Diet trends are always a topic of debate. With so many diets to choose from, it can be difficult to determine which one is right for you.
People choose diets for different reasons. Some want to lose weight; others strive for better overall health; many seek improved metabolism.
Two of the most popular diets in America are the ketogenic and Paleo diets. Paleo gained prominence several years ago, while keto has been steadily on the rise of late. Some may confuse the two and use them interchangeably, but many are unaware of each diet’s specific intricacies.
Although keto and paleo have some overlapping characteristics, each one is unique in its own way. Let’s take a look at both diets and see which one is right for you.
The Ketogenic Diet
The keto diet has one main goal above all else: make the body produce ketones. To understand the importance of ketones and ketone production, you must first understand the basic physiological nature of energy sources in the human body.
The human body is programmed to run off a mix of glucose and fat. The balance of glucose is obtained mostly through the consumption of carbohydrates (however, through gluconeogenesis, glucose can also be created through non-carbohydrate substances). The process of digestion converts the macronutrient from the diet (carbs) into an energy source for our cells (glucose). Drastically decreasing carbohydrate intake will create a metabolic shift in the body, away from glucose-dependent energy. After eliminating carbs, the body can increasingly tap into stored body fat for energy, of which we have a large amount. By increasing our fat-intake, the body can become metabolically flexible, burning fat for energy instead of carbohydrates.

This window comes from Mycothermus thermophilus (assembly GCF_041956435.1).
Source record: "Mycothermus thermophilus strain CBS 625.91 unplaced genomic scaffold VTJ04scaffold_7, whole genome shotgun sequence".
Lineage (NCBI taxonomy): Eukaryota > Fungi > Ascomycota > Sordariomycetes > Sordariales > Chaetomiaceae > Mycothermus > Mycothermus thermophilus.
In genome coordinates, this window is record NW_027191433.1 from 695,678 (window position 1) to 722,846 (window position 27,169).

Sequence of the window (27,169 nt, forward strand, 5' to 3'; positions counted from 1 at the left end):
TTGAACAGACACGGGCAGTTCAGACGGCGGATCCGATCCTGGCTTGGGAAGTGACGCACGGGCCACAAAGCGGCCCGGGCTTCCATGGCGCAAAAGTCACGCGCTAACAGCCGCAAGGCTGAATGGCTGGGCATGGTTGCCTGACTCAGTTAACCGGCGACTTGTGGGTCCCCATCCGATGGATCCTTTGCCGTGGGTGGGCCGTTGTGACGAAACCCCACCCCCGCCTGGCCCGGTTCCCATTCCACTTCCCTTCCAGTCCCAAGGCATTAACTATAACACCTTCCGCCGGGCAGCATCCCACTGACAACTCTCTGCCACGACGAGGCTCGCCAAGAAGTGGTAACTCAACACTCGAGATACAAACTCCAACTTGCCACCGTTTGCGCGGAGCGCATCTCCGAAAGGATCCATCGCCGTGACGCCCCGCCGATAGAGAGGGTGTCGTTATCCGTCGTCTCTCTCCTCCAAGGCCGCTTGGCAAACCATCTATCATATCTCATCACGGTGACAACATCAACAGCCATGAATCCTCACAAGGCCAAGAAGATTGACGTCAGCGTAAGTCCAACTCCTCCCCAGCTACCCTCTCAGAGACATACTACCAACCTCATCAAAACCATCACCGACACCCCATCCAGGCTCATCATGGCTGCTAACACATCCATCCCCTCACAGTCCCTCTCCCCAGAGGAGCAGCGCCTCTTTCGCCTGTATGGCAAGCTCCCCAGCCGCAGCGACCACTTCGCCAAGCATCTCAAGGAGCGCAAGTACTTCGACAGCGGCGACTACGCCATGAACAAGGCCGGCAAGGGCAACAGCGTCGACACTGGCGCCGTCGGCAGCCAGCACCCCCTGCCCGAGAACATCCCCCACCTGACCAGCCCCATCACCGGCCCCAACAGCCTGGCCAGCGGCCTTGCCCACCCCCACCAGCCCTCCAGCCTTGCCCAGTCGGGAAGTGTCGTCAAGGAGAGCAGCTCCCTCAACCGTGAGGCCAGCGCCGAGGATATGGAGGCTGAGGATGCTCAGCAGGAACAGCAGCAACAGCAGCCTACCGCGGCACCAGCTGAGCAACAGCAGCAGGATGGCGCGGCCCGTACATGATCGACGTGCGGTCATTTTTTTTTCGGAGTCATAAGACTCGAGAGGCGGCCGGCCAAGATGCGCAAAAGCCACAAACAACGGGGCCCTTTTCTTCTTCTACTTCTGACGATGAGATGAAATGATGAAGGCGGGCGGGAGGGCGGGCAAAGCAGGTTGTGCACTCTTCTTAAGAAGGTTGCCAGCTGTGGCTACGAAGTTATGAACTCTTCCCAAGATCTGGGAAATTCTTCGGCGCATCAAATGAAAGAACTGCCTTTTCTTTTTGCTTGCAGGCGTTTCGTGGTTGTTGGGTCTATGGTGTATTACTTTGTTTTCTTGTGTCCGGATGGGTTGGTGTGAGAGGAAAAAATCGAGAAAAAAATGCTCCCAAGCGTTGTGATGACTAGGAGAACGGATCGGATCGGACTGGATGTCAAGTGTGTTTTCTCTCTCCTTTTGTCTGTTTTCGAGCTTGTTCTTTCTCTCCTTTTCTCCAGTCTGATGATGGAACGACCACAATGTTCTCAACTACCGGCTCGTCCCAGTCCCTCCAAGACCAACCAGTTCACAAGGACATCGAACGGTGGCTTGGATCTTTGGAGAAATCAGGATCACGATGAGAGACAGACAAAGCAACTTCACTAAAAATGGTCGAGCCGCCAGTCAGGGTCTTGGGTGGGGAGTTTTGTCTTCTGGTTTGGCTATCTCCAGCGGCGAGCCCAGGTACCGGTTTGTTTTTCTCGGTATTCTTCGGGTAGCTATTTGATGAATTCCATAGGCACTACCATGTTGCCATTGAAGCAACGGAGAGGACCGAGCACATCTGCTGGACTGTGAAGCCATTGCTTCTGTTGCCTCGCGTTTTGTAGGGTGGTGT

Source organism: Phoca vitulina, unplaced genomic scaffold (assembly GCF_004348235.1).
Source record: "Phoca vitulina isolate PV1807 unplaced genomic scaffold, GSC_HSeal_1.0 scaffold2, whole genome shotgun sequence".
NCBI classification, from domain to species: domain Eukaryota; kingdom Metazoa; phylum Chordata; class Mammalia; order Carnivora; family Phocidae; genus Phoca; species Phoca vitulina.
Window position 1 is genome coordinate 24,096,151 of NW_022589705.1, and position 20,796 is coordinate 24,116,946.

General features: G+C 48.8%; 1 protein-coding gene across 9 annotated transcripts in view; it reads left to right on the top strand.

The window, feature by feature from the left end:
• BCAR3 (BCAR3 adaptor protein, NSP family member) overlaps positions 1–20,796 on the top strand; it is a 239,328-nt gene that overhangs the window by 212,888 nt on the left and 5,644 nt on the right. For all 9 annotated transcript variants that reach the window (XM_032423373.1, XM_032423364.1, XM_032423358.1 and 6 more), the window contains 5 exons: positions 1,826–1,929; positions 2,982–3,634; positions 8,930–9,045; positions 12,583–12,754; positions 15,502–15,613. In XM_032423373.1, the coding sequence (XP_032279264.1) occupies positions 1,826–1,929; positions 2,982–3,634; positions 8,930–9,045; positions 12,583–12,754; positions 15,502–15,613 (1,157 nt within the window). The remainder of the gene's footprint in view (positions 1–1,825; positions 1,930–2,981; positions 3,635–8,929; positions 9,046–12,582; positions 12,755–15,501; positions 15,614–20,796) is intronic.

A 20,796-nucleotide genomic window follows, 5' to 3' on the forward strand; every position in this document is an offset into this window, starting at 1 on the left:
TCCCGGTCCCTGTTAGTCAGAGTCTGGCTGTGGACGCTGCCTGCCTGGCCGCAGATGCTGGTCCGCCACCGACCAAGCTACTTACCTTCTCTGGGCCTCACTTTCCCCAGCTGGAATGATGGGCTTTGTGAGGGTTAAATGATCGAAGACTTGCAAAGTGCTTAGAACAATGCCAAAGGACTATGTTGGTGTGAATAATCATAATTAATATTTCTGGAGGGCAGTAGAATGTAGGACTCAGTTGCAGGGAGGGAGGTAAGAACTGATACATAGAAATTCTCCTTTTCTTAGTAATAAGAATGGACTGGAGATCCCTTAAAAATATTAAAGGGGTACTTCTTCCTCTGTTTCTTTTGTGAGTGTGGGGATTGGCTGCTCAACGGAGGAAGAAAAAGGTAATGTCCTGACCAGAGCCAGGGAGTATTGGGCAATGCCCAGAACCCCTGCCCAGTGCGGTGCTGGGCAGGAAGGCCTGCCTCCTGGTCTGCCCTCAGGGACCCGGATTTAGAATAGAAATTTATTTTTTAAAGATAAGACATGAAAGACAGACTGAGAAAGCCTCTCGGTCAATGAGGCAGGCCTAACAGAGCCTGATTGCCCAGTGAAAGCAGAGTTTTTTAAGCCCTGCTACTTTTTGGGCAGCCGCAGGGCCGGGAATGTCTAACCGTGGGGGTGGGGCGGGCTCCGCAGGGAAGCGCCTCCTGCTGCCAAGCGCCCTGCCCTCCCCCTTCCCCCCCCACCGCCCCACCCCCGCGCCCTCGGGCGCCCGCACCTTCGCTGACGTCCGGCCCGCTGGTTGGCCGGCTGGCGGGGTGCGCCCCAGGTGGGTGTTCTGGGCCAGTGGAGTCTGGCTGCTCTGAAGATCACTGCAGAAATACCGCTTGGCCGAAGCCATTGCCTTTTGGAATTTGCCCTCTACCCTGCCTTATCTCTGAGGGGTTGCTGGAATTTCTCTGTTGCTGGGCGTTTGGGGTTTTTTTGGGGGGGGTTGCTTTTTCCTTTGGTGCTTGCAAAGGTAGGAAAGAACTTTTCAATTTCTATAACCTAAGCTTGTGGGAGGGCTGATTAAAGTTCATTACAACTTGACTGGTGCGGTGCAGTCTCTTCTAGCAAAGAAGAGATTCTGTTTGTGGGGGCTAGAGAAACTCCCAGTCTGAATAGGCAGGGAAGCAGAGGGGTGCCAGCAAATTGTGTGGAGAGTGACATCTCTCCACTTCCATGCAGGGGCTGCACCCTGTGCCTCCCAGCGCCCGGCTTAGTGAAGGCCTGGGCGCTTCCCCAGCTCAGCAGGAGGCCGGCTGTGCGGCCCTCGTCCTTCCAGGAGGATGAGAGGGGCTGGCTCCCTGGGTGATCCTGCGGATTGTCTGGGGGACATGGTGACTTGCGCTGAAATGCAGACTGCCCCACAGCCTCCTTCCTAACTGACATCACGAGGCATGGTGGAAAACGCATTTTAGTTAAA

Let’s take a closer look at getting into ketosis.
How to Get into Ketosis
Getting into ketosis is a variable process from person to person time-wise, but everyone undergoes the same physiological transformation should they choose to achieve ketosis through endogenous means (meaning, enabling the body to produce its own ketones).
Eating carbohydrates causes insulin release, which in turn prevents the production of ketones from fat; this is because insulin stops the release of fat from fat stores and thus shuts off the substrate for ketone production. To prevent insulin release, you must eliminate carbohydrate intake. As carb reduction occurs, the body will become depleted of glucose stores.
After a certain period of time, the body will enter a state of ketosis, breaking down more and more fat, leading to ketone production.
Ketones are produced in the liver through a multistep conversion of fats. Evolutionarily, ketone production occurred as a result of starvation, when the body didn’t have any carbohydrates from which to make energy. Ketosis indicates the presence of ketones in the blood above 0.5mM. Triggering a state of ketosis is usually done one of two ways. The first is endogenous, meaning ketones are produced naturally in the body, usually through diet or fasting. The second is exogenous, in which blood ketone levels are increased by consuming a ketone supplement, like HVMN Ketone.